Marilyn Maye has been described as a singer, an entertainer, and sometimes an actress and comedian, but the word that most of her fans would use is “phenomenon.” She is an unstoppable ball of energy, equal parts of Ella Fitzgerald and Ethel Merman, one that would be remarkable at any age, but even more so for a woman gearing up for her 90th birthday in April and who has been entertaining professionally for at least 80 of those years.
At 89, Maye’s raw firepower is astonishing, but we shouldn’t let that overshadow the other attributes of her music, namely her amazing subtlety, her gift for underplaying a lyric, and her capacity for narrative. She is one of the few artists of any generation who is a great jazz singer with a remarkable sense of swing and concurrently a full-on theatrical singer with an equally great sense of drama and storytelling. Not to mention humor; she can deliver a punch-line like no one else and, with a single wink of her eyes of the expression on her face, make an entire audience laugh so hard that they can barely breathe.
For most of the 1940’s and 1950’s she sang at nightclubs in Kansas City, where she learned her craft: how to swing, how to belt the blues, how to personalize a lyric, and how to capture the full attention of an audience—and then hold it. She worked steadily, but later she somewhat regretted that she didn’t have much incentive to spread her wings beyond her native Missouri. It wasn’t until about 1960 that she came to the attention of TV superstar Steve Allen, who put her on his NBC variety show, and her career began to reach the national stage when she was in her mid-thirties. From Mr. Allen she attracted the attention of other tastemakers and impresarios, including Ed Sullivan and Johnny Carson, as well as RCA Records, for who she made seven albums and many singles in the late 1960s.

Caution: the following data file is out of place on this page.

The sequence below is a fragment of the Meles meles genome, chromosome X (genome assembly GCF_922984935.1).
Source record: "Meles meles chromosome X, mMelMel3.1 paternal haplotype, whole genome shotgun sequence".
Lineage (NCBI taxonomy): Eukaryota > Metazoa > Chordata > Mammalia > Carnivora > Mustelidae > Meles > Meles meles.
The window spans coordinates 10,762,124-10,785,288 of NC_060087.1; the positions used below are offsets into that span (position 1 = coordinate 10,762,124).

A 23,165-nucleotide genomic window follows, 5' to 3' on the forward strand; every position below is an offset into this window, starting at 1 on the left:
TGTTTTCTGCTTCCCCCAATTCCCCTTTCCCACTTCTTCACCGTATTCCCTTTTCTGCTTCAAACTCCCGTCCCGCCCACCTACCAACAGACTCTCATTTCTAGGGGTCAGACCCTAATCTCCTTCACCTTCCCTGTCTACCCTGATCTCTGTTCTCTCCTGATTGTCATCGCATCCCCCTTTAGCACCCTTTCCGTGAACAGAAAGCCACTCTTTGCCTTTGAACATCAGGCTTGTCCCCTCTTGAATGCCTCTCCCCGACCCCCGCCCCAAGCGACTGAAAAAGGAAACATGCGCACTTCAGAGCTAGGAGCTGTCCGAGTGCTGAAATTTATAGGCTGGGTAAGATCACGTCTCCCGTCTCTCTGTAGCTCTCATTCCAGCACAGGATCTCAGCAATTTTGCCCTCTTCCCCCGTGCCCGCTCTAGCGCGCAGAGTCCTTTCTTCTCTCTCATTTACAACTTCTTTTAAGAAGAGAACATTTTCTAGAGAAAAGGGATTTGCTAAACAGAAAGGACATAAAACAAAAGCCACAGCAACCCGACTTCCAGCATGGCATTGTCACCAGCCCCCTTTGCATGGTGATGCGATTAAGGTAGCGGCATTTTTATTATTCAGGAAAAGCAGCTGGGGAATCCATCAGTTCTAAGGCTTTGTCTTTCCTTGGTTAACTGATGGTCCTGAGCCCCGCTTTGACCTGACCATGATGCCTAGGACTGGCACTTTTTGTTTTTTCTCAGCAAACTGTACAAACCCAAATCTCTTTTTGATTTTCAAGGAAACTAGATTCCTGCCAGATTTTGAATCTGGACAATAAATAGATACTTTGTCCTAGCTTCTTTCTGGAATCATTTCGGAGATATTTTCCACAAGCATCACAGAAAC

In the 1970s she was the queen of the late night talk and variety shows, making more appearances on The Tonight Show with Johnny Carson than any other entertainer. She worked extensively in regional theater (she was everybody’s favorite “Dolly” throughout the Midwest), but for a long spell she also worked extensively in every city in the country except for New York. It wasn’t until 2006 that she made her “comeback” in the city, starting at the Metropolitan Room (then Feinstein’s, Birdland, Iridium and 54 Below) and, beginning around 2015, as a special guest at Jazz at Lincoln Center.
Will Friedwall – Wall Street Journal